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Occupational therapy practitioners can enhance the health and wellness, recreational, and mental health support offered by the assisted living facility. Occupational therapy practitioners have a unique perspective on health and wellness due to their focus on the beneficial effects of purposeful, productive, and meaningful occupation. By designing programs that focus on the clients’ occupational needs, occupational therapy practitioners effectively enhance health and quality of life of older adults. Some of the educational topics that occupational therapy practitioners can address include: • • • • • • • Energy Conservation Falls Prevention Home Safety Joint Protection Benefits of Meaningful Activity (e.g., hobbies, leisure) for overall function and mental health Stress Management Safe Driving and Community Mobility
Occupational therapy consultants can create health promotion educational sessions that can be provided directly to residents or offered through peer education and training programs. Occupational therapy consultants can also work with the recreation or activities director by suggesting a balance of activities that meet the social, cultural, spiritual, cognitive, creative, and physical needs of the residents, as well as suggesting productive activities that reinforce self-esteem and sense of purpose. Occupational therapy practitioners have achieved proven results in addressing many of the behavioral problems associated with Alzheimer’s disease and dementia, and in assisting caregivers with these issues.2 Many assisted living facilities serve older adults with dementia. This population requires specialized activity programming that focuses on supporting remaining capabilities while maintaining health and safety. The occupational therapy practitioner will carefully consider individual performance skills and factors that may have a negative impact on residents’ ability to participate (e.g., lighting, noise, number of other people in the area) and recommend changes to support better performance. Occupational therapy practitioners can provide staff training on a variety of issues to enhance the independence and safety of the residents, as well as reduce staff injury. Occupational therapy practitioners provide training to the staff at assisted living facilities that will enable them to support client independence and social participation. Instruction in safe transfer techniques, adaptive equipment training, communication strategies for clients with cognitive or sensory impairments, and ways to prevent falls are just some examples of the broad range of caregiver education that occupational therapy practitioners contribute in the assisted living setting.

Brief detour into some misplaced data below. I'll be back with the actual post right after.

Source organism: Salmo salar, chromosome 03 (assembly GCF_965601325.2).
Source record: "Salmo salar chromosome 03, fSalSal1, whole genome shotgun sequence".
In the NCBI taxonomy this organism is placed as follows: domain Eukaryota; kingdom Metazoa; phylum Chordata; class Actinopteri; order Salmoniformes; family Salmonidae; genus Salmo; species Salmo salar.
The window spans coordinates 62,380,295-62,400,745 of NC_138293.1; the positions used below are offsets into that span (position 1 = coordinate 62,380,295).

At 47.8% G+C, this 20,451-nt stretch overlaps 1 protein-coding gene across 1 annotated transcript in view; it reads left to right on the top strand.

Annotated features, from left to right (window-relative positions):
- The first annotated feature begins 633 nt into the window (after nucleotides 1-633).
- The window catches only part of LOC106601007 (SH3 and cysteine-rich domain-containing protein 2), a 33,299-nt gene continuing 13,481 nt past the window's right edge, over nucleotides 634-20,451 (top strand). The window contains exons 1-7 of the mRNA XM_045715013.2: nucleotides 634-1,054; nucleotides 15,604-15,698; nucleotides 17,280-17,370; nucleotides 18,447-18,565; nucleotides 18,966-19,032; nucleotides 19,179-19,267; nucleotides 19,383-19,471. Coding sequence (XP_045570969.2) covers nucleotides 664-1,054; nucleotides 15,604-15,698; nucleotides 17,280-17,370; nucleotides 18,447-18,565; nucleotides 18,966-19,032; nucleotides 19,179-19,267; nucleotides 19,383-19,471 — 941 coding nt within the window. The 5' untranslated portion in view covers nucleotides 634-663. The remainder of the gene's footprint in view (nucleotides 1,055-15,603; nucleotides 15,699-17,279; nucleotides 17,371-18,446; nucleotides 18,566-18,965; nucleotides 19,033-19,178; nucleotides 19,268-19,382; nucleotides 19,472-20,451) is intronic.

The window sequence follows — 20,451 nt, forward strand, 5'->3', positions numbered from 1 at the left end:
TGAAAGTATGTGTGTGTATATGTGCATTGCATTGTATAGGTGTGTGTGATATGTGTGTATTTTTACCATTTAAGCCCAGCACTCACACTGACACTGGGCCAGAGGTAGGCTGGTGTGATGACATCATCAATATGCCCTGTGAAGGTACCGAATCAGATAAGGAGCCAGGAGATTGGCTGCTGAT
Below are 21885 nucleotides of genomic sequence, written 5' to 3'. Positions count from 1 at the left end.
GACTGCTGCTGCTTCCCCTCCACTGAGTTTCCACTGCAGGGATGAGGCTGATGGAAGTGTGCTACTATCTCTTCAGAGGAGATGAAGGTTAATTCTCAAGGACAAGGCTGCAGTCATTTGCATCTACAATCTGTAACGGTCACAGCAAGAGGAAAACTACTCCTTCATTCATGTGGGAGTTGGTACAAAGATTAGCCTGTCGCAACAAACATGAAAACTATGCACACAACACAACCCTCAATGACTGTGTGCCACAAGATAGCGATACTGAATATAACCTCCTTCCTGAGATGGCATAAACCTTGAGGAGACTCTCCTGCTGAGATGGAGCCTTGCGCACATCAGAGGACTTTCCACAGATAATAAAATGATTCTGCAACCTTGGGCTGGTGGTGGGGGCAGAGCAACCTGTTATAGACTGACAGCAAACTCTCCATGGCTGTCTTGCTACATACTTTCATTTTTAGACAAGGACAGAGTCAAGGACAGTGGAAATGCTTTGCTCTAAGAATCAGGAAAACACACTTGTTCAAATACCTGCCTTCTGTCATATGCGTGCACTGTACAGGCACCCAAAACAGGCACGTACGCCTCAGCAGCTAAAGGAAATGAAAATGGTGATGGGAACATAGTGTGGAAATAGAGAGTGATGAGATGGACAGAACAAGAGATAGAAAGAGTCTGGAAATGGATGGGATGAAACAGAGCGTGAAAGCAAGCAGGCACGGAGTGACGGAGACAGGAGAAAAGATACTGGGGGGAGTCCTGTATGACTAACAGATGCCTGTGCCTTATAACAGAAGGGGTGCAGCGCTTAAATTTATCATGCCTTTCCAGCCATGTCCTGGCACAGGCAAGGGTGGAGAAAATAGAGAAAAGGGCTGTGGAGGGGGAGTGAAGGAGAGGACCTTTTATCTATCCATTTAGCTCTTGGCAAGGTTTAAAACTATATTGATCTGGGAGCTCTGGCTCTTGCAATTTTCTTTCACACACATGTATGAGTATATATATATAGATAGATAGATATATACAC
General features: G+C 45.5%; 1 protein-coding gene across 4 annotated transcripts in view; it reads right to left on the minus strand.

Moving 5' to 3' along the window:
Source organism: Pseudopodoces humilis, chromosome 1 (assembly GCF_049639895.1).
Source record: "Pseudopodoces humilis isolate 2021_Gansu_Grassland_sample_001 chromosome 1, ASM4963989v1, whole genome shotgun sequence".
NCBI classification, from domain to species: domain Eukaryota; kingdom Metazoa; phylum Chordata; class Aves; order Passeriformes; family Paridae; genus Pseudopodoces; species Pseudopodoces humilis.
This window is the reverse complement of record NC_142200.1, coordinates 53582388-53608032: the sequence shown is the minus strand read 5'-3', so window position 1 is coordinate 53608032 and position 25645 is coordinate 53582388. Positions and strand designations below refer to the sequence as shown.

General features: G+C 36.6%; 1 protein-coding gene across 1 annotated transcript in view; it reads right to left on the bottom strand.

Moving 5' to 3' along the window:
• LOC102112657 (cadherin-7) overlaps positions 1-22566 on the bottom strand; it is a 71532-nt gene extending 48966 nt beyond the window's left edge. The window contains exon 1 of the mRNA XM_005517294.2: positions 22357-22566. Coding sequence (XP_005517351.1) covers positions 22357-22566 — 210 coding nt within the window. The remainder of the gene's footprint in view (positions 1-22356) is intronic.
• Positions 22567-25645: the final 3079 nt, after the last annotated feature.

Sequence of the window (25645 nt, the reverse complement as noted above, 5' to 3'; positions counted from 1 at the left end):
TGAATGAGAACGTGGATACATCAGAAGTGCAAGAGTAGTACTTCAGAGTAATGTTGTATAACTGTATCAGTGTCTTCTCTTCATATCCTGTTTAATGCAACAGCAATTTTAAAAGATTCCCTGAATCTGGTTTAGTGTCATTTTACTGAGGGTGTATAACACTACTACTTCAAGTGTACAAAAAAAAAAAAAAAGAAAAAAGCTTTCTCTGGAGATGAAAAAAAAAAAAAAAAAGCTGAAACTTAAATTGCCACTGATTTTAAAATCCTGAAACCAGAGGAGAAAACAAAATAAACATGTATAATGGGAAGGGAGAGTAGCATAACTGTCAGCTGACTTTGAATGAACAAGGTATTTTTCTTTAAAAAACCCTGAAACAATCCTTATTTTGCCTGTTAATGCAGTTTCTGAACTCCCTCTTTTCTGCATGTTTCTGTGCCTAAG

1. Assisted Living Federation of America. (n.d.). What is assisted living? Retrieved March 11, 2011, from http://www.alfa.org/alfa/Assisted_ Living_Information.asp?SnID=311933219 2. Gitlin, L. N. & Corcoran, M. A. (2005). Occupational therapy and dementia care: the home environmental skill-building program for individuals and families. Bethesda, MD: American Occupational Therapy Association. Revised by Pamela E. Toto, PhD, OTR/L, BCG, FAOTA, for the American Occupational Therapy Association. Copyright © 2011 by the American Occupational Therapy Association. This material may be copied and distributed for personal or educational uses without written consent. For all other uses, contact firstname.lastname@example.org.
Occupational therapy enables people of all ages live life to its fullest by helping them to promote health, make lifestyle or environmental changes, and prevent—or live better with—injury, illness, or disability. By looking at the whole picture—a client’s psychological, physical, emotional, and social make-up—occupational therapy assists people to achieve their goals, function at the highest possible level, maintain or rebuild their independence, and participate in the everyday activities of life.